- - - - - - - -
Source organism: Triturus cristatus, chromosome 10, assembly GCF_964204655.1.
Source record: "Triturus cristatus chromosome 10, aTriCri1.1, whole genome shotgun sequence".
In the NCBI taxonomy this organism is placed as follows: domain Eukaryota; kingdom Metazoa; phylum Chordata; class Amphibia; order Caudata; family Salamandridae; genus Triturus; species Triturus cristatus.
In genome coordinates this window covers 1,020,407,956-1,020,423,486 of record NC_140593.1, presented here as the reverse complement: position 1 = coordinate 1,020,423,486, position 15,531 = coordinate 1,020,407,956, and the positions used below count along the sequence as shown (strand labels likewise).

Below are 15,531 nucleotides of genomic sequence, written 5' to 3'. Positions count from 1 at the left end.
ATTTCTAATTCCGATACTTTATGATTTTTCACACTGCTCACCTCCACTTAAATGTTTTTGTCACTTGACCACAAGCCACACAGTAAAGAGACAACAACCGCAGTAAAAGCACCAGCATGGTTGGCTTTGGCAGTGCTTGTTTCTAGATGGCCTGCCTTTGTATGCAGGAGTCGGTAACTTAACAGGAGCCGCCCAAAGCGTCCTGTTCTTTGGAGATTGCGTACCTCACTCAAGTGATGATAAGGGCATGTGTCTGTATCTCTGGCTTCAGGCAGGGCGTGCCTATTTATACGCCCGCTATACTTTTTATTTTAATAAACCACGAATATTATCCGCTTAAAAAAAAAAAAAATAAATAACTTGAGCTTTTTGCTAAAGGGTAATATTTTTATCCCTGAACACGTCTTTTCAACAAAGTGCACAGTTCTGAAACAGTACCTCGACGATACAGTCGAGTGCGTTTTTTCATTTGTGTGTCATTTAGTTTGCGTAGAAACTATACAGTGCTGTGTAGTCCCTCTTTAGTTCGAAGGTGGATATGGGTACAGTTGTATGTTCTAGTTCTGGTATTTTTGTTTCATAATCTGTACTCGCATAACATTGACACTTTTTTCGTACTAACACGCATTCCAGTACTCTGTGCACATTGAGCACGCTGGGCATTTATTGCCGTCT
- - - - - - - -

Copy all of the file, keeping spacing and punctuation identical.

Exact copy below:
Source organism: Triturus cristatus, chromosome 10, assembly GCF_964204655.1.
Source record: "Triturus cristatus chromosome 10, aTriCri1.1, whole genome shotgun sequence".
In the NCBI taxonomy this organism is placed as follows: domain Eukaryota; kingdom Metazoa; phylum Chordata; class Amphibia; order Caudata; family Salamandridae; genus Triturus; species Triturus cristatus.
In genome coordinates this window covers 1,020,407,956-1,020,423,486 of record NC_140593.1, presented here as the reverse complement: position 1 = coordinate 1,020,423,486, position 15,531 = coordinate 1,020,407,956, and the positions used below count along the sequence as shown (strand labels likewise).

Below are 15,531 nucleotides of genomic sequence, written 5' to 3'. Positions count from 1 at the left end.
ATTTCTAATTCCGATACTTTATGATTTTTCACACTGCTCACCTCCACTTAAATGTTTTTGTCACTTGACCACAAGCCACACAGTAAAGAGACAACAACCGCAGTAAAAGCACCAGCATGGTTGGCTTTGGCAGTGCTTGTTTCTAGATGGCCTGCCTTTGTATGCAGGAGTCGGTAACTTAACAGGAGCCGCCCAAAGCGTCCTGTTCTTTGGAGATTGCGTACCTCACTCAAGTGATGATAAGGGCATGTGTCTGTATCTCTGGCTTCAGGCAGGGCGTGCCTATTTATACGCCCGCTATACTTTTTATTTTAATAAACCACGAATATTATCCGCTTAAAAAAAAAAAAAATAAATAACTTGAGCTTTTTGCTAAAGGGTAATATTTTTATCCCTGAACACGTCTTTTCAACAAAGTGCACAGTTCTGAAACAGTACCTCGACGATACAGTCGAGTGCGTTTTTTCATTTGTGTGTCATTTAGTTTGCGTAGAAACTATACAGTGCTGTGTAGTCCCTCTTTAGTTCGAAGGTGGATATGGGTACAGTTGTATGTTCTAGTTCTGGTATTTTTGTTTCATAATCTGTACTCGCATAACATTGACACTTTTTTCGTACTAACACGCATTCCAGTACTCTGTGCACATTGAGCACGCTGGGCATTTATTGCCGTCT